So which canton dictates what?

Fribourg, Geneva, St. Gallen, Vaud

In the cantons of Fribourg, Geneva, St. Gallen, Vaud dogs may not be walked in a forest without a leash from April 1st to July 15th.


In the canton of Vaud dogs also have to be leashed on the edge of the forest and any adjacent meadows.

Aargau, Basel-Country, Lucerne, Solothurn, Zurich

The cantons of Aargau, Basel-Country, Lucerne, and Zurich are slightly stricter with dogs having to remain on a leash from April 1st to July 31st if being walked in and just outside a forest.

The same timetable applies to Solothurn; however, dogs must only be leashed in forests during those months and not outside them.

Additionally, in Zurich dogs must remain on a leash up to 50 metres outside a forest.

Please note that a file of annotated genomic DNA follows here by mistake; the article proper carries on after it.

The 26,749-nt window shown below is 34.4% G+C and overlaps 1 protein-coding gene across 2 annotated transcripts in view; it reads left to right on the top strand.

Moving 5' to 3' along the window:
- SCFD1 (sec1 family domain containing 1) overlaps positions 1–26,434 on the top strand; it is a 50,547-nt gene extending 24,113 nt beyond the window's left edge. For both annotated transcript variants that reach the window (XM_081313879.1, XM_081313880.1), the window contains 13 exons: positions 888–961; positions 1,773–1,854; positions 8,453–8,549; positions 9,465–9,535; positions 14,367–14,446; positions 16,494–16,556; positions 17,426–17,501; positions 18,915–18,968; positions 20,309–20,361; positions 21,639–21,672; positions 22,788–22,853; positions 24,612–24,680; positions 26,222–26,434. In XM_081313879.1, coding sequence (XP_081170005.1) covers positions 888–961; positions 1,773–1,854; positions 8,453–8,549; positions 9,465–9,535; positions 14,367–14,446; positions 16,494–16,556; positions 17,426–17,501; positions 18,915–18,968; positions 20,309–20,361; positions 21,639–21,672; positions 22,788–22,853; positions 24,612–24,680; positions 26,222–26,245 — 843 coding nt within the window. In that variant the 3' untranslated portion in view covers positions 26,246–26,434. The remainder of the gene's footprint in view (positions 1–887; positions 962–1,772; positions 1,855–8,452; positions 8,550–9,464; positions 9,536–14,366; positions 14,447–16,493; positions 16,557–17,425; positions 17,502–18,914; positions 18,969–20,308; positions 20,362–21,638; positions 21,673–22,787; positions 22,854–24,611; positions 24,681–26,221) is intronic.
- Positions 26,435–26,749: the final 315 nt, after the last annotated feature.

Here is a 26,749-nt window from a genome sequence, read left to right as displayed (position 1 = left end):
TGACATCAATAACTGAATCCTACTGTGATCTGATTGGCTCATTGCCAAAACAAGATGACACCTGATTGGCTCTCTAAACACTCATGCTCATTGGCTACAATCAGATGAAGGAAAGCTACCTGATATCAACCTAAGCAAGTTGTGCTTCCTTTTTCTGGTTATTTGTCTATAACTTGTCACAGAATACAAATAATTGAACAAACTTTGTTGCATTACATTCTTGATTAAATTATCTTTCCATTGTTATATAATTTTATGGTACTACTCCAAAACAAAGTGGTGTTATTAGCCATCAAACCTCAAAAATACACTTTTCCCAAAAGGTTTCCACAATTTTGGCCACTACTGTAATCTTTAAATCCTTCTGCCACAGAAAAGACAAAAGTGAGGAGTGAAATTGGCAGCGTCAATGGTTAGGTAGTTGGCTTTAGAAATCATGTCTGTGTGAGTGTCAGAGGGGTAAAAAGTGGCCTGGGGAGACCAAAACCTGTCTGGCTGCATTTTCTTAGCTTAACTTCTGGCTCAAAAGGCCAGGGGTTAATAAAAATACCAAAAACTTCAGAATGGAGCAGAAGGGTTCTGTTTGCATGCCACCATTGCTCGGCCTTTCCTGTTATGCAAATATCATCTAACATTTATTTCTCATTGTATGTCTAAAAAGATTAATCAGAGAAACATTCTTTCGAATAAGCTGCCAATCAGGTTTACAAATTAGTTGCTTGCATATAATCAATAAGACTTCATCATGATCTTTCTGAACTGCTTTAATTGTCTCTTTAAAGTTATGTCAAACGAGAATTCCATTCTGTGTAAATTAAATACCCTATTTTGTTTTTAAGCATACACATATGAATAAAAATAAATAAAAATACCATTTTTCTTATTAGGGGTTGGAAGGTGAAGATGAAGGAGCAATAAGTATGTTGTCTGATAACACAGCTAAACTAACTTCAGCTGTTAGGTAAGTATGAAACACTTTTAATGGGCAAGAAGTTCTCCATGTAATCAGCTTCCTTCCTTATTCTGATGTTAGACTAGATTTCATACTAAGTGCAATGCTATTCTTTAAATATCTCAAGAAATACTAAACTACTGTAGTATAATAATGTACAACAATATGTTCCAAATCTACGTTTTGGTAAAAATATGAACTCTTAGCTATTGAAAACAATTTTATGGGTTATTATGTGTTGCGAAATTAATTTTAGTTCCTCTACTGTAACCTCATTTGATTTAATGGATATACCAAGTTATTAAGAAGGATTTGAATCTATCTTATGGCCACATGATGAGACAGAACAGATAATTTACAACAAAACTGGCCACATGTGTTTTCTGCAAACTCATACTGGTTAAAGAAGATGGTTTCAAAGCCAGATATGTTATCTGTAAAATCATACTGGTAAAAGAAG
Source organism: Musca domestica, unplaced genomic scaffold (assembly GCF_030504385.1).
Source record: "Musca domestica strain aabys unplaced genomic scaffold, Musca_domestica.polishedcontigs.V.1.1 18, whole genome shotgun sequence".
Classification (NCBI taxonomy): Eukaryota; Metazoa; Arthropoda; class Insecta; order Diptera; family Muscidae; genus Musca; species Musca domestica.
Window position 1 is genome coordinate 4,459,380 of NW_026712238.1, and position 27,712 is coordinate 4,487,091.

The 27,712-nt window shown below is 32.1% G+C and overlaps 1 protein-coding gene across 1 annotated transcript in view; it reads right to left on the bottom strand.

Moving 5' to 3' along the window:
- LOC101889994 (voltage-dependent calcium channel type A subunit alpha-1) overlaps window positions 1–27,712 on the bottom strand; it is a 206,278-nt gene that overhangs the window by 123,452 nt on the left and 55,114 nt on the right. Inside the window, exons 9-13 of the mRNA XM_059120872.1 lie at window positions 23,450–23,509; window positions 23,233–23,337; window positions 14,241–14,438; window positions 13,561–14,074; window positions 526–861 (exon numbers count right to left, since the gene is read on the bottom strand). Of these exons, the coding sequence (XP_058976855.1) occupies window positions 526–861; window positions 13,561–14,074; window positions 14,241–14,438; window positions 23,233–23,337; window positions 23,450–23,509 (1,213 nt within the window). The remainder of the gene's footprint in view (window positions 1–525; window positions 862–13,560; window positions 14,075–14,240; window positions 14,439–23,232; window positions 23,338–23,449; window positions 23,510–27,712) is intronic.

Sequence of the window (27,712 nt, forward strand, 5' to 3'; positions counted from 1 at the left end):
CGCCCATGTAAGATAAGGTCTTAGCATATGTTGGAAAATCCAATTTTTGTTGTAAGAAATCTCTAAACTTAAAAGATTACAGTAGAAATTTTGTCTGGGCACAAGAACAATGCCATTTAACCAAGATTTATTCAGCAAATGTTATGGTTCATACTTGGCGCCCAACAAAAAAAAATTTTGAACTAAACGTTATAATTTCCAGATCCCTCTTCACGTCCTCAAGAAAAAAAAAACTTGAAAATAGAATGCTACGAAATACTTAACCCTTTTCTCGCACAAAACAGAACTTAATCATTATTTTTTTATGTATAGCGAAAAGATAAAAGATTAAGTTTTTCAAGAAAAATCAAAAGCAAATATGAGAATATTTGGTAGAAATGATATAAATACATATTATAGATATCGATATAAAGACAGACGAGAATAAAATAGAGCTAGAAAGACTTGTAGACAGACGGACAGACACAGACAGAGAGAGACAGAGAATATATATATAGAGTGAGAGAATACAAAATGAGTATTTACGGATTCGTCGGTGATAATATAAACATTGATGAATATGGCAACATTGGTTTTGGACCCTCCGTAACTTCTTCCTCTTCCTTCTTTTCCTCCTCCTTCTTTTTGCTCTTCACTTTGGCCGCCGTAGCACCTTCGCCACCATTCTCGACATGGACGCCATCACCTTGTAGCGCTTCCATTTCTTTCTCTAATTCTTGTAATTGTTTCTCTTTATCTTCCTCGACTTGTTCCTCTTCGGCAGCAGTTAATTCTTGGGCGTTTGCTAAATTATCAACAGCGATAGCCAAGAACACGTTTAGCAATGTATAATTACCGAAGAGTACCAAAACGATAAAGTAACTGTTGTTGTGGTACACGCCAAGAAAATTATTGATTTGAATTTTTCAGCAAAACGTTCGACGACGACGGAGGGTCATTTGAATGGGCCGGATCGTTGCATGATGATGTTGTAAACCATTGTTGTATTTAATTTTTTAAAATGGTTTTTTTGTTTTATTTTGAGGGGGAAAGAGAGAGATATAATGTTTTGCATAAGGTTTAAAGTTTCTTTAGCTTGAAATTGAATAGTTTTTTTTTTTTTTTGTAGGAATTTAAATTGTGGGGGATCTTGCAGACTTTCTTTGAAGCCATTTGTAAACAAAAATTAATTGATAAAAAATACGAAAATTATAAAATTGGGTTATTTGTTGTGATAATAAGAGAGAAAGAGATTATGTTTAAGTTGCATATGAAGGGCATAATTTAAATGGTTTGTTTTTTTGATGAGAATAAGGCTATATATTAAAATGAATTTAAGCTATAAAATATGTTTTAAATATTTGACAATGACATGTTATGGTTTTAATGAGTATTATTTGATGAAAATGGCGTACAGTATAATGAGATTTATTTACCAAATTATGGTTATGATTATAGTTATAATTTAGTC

Meanwhile, Basel-Country does not permit off the leash walking in wildlife sanctuaries.

Appenzell Ausserrhoden and Innerrhoden

Dogs being walked in Appenzell Ausserrhoden must be kept on leashes from April 15th to July 31st, and a month longer – until August 31st – in neighbouring Appenzell Innerrhoden.

Neuchâtel and Schaffhausen


If you’re a dog owner in Neuchâtel and Schaffhausen then you’re in luck, the cantons have the shortest on-leash walking law (April 15th – June 30th).

In Schaffhausen, the leash obligation also applies to the immediate vicinity of the forest.

Obwalden and Nidwalden

In Obwalden and Nidwalden, dogs must be kept on a leash in so-called quiet zones, or wildlife sanctuaries, from December 1st and 15th to April 30th, which in some areas even extends into the summer months.